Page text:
Meet the Girls Who Developed the Internet’s Most Talked-About (and Addictive, and Awesome) New Game, ‘Tampon Run’

Oh yeah, Andrea Gonzales and Sophie Houser are going there.

Real talk: We live in a world where it’s totally cool to run over prostitutes for fun in video games like Grand Theft Auto, but women talking about their periods is still a cultural taboo. Luckily, we also live in a world where girls are demanding more from the gaming industry and society at large—and they’re taking matters into their own hands.

Sophie Houser, 17, and Andrea Gonzales, 16, are the dream team behind the new girl-power game Tampon Run that’s been taking the internet by storm the past few weeks. It’s a little likeAngry Birds in that you launch missiles at enemies and will definitely become addicted within the first five minutes of playing (guilty…), but instead of launching feathered friends, TRfeatures a warrior woman armed with—you guessed it—tampons. It’s fun and simple, with a powerful message that shows up in the opening frames: “Although the concept of the game might be strange,” Sophie and Andy write, “it’s stranger that our society has accepted and normalized guns and violence through video games, yet we still find tampons and menstruation unspeakable.”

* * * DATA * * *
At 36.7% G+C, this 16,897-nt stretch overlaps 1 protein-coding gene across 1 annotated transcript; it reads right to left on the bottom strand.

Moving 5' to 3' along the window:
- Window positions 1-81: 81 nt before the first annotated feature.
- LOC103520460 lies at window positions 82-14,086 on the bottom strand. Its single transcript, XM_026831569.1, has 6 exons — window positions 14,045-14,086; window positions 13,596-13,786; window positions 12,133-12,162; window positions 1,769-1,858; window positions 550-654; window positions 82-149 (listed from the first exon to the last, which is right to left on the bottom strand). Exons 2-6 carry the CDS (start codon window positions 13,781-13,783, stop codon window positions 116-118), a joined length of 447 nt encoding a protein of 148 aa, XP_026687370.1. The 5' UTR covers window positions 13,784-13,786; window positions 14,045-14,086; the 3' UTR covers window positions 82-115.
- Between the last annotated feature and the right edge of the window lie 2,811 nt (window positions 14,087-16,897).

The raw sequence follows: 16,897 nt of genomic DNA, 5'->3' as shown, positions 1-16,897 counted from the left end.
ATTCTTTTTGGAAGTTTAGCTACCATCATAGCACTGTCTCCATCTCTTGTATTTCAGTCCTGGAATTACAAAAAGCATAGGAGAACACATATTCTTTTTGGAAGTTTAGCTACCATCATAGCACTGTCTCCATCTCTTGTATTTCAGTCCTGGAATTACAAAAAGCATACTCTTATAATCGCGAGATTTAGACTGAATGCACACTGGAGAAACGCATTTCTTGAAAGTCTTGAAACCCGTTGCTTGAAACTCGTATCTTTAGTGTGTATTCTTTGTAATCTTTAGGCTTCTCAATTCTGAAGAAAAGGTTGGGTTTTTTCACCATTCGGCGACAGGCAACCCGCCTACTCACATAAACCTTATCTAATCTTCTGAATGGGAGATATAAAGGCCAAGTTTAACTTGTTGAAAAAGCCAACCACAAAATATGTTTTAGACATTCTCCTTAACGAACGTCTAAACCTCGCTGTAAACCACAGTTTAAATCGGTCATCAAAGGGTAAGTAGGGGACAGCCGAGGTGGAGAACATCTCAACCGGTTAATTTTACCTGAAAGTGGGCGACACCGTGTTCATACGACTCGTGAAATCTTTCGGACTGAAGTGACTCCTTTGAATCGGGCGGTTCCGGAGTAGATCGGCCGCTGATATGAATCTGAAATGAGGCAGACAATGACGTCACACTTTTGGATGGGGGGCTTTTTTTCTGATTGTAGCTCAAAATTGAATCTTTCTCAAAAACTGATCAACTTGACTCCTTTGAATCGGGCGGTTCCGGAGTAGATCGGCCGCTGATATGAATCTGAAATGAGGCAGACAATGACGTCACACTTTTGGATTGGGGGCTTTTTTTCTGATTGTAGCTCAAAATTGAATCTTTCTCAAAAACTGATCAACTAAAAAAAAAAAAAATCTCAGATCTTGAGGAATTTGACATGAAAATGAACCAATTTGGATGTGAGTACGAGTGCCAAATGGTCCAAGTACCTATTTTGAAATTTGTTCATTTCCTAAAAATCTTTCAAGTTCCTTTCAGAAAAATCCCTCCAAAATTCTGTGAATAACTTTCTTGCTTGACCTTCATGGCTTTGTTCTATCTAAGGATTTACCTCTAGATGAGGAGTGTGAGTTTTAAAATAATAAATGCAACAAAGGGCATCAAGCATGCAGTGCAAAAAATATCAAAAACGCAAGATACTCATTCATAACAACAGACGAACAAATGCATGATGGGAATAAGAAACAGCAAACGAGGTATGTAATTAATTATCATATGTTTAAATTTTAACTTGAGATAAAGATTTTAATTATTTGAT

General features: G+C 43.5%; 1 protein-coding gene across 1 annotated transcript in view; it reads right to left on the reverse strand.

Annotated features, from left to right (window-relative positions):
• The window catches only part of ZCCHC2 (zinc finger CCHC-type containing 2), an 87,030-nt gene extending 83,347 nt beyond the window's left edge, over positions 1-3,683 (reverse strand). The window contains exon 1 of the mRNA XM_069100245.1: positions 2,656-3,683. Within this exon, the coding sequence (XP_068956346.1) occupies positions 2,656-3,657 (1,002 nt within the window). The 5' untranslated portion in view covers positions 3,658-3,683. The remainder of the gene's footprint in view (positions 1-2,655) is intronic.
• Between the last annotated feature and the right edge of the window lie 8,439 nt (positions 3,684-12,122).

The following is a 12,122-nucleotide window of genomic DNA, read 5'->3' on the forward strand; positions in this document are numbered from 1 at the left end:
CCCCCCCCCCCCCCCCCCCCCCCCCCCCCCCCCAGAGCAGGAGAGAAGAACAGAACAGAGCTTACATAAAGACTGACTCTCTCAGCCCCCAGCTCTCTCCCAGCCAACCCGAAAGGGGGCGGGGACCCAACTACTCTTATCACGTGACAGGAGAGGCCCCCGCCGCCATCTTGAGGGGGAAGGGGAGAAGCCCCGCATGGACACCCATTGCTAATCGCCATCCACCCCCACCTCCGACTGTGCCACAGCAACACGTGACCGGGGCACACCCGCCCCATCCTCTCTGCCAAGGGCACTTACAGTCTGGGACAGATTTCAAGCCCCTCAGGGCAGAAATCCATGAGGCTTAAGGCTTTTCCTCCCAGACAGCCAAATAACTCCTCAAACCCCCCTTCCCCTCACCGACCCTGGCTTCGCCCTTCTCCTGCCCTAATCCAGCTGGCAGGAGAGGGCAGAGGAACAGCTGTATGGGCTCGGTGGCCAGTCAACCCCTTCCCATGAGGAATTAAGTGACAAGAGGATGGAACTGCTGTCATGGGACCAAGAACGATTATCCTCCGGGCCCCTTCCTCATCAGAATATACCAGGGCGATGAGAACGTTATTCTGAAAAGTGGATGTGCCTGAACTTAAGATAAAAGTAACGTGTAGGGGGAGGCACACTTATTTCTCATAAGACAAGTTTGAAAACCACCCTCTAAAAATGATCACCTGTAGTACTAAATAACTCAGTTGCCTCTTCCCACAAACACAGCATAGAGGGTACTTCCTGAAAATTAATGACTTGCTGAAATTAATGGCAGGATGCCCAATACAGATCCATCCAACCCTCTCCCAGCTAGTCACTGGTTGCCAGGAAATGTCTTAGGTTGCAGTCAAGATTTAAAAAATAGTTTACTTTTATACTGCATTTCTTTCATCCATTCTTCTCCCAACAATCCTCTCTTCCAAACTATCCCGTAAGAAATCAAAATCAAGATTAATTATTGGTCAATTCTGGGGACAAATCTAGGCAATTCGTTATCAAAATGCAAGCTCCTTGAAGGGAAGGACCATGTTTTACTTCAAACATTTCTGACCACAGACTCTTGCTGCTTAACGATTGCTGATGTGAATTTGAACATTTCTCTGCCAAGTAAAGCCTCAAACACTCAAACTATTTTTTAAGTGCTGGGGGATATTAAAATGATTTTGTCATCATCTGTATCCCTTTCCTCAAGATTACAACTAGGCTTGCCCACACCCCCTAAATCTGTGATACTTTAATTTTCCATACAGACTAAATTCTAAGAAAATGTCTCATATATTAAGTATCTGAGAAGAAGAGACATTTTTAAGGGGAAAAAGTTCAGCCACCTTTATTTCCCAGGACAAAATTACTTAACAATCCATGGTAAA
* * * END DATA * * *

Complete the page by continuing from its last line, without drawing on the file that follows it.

So how did Tampon Run start? Its creators met this summer while they were both students atGirls Who Code. Throughout the course, they worked on projects designed to use their creative and logic skills to make products and solve problems. “Tampon Run was a culmination of all the stuff we learned over the summer,” Andy told us. She wanted to create a video game with a social impact and a feminist twist as soon as the assignment came up, and Sophie immediately jumped on board. “We were brainstorming and we joked that maybe we could have a girl throw tampons in our game, because we have both personally experienced the menstrual taboo. As we researched, we realized what a serious and broad issue it is, and we wanted to make a difference.”

Their biggest technical challenge in the game was getting the character to jump—Andy spent many frustrating hours trying to get her to hit the right height mark, but eventually she cracked the code. (Now you can clear the bad guys who are trying to steal your tampons. Phew.)

“There’s a lot of emphasis right now on how few women there are in the tech industry,” Sophie says. “But I think it’s important to point out how the welcoming the community of women in tech actually are. We need more women in tech because women have a unique perspective. I don’t think a guy would have made this game.” Neither do we—and we’re glad this one came from the girl’s team.

Tampon Run is a must-play, whether you’re interested in coding, curious about the awesome feminist message, or just looking to kill a few minutes between classes. Hop over and check it out.

Anyone else think this is the coolest thing they’ve seen all week? Chat with us in the comments, and give us a shout if you have any questions for Andrea and Sophie, or about Girls Who Code!

Source: Teen vogue

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